5 Mistakes to Avoid on LinkedIn
LinkedIn needs to be part of your sales training and strategy.
It’s the world’s biggest B2B platform that’s continued to grow, even in lockdown. With the introduction of the Clubhouse App, which is causing excitement and discussion worldwide, it’s harder than ever to stand out.
Most people haven’t been trained properly or regularly in sales, which is why most people can’t sell.
LinkedIn is no different. Most people haven’t invested in a LinkedIn trainer and are not generating the results they’re capable of.
Here’s 5 mistakes to avoid on LinkedIn.
1. Don’t sell as soon as you connect
This is the biggest mistake people make. You lose credibility. If you keep spamming people with pointless messages, you can get blocked. Sales is relationships first and selling second. Give as much value as you can. Like and comment on your prospect’s post before connecting, they will appreciate you.
2. Sending a generic invite
It’s harder than ever to stand out in a busy world. Sending a generic invite requires no thought or effort. Sending a personalised invite shows you’ve taken the time to look at their profile or read their content. When you send a personal invite, I always reply. If you say you want to connect “to explore working together or synergy” people often don’t accept your invite. It’s not about you, it’s how you can help people.
3. Don’t ask somebody what they do
Do your homework. See what you have in common. If there’s not much on a prospect’s profile on LinkedIn, go to their websites. Read news, blogs and case studies. When you inform a prospect you read an article on their site or comment on a post, you stand out from 99% of people who don’t.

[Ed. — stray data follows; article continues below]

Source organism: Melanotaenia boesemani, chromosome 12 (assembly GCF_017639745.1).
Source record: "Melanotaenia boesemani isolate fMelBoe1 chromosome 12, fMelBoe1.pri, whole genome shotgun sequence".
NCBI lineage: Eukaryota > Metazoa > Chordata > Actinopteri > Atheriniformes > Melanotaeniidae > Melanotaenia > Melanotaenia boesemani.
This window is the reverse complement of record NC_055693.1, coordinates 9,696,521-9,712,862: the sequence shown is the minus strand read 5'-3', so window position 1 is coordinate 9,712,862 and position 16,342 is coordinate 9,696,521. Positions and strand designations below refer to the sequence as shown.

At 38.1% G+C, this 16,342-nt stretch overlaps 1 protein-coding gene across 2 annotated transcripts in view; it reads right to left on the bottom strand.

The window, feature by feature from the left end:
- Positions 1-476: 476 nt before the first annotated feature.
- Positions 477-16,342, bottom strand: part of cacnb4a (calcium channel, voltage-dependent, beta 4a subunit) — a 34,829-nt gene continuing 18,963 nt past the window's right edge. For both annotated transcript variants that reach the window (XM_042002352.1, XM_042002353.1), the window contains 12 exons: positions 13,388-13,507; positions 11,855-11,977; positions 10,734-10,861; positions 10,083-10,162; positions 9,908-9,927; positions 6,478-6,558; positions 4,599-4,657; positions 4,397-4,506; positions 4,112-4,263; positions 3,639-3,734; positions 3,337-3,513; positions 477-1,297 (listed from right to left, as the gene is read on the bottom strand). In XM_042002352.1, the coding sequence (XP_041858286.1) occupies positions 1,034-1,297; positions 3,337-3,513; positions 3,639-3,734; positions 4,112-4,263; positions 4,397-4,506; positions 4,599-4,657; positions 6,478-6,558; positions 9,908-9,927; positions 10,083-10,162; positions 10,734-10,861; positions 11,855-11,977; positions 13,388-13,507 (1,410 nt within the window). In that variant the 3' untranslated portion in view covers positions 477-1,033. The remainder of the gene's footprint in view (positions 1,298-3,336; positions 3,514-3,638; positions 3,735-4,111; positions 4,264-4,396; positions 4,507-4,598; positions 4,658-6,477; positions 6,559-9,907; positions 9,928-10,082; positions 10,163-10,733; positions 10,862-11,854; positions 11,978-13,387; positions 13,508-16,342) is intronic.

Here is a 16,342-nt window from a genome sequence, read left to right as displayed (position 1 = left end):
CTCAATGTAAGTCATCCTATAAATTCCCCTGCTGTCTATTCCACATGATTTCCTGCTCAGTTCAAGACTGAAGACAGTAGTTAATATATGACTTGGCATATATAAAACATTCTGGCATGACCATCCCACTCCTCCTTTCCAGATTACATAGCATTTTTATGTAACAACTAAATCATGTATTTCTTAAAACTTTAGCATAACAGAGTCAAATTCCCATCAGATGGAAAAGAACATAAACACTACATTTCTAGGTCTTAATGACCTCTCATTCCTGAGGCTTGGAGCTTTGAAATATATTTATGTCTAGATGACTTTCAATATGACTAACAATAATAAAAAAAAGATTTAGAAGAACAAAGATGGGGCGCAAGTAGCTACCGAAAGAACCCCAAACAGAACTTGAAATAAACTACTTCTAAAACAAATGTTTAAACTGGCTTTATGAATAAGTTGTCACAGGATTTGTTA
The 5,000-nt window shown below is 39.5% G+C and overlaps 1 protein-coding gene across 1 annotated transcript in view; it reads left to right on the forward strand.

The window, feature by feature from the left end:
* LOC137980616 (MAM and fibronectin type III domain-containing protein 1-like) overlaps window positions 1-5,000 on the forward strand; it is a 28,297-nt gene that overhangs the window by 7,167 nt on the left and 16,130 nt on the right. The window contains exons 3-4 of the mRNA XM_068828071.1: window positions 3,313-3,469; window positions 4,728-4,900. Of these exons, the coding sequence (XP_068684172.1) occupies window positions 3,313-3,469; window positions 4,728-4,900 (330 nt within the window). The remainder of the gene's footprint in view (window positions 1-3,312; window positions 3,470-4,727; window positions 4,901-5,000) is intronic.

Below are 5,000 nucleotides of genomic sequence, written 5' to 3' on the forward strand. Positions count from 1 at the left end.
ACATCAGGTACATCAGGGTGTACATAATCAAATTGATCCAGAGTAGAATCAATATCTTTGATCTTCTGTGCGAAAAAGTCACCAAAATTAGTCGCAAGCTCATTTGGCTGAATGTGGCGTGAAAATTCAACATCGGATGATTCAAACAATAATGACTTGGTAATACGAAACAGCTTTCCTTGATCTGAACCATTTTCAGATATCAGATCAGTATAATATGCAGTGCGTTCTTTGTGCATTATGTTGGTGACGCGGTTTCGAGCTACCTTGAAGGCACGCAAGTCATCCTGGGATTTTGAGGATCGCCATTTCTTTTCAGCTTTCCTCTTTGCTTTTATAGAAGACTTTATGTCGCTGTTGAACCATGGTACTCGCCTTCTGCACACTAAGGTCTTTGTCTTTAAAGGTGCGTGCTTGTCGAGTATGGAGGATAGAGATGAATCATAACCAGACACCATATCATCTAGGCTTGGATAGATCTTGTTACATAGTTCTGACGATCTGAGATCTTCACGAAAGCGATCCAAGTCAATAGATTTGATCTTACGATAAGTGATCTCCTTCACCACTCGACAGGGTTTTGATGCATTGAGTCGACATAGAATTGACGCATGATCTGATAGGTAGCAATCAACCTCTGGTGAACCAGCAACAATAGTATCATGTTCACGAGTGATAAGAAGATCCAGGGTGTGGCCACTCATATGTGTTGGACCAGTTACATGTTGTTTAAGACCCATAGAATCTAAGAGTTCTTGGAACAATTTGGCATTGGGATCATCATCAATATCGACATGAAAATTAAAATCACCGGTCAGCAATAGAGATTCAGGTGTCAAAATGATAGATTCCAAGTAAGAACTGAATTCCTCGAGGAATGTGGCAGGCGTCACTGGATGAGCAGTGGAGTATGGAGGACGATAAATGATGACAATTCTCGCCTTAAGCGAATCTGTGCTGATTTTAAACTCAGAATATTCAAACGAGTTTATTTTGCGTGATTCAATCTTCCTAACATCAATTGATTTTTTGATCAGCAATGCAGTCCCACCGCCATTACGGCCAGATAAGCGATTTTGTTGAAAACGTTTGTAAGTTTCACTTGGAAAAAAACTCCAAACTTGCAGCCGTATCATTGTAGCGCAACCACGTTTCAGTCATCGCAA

4. Don’t have a blank header
The headline banner is the rectangular headline banner behind your profile picture. If it’s blank, it’s a missed opportunity. Tell people how you help them. It shouldn’t have your logo plastered across it. Logos mean nothing until you’re Apple or a billion pound company. Also, have a way for people to contact you on your header.
5. Not posting content
This holds many people back. What will people think of me? What do I say? Should I keep it all business? People are not judging you as much as you’re judging yourself, so don’t worry about that. Talk about your challenges and how you’ve overcome them. Enter the conversation in your client’s head. 80% business and 20% personal works well. People buy people. Nobody invests in my business, Everybody Works In Sales, for sales coaching. They hire me, the human being, who shares valuable content and has written books that people get results from.
BONUS - Post Regularly
1 day a week or once in a while never builds momentum. Start posting twice a week, then three times a week and keep building to 5 times a week. It can take 6-8 months of posting before you start getting incoming enquiries. Business is a marathon, not a sprint.
About the author
Niraj is a trusted sales coach, LinkedIn trainer and author of the Amazon bestsellers, Everybody Works in Sales and The Easy Guide to Sales for Business Owners.
He helps you with overcoming objections, mindset, prospecting, LinkedIn and hitting your target.
Contact him today through Professional Academy or LinkedIn to get results for your business.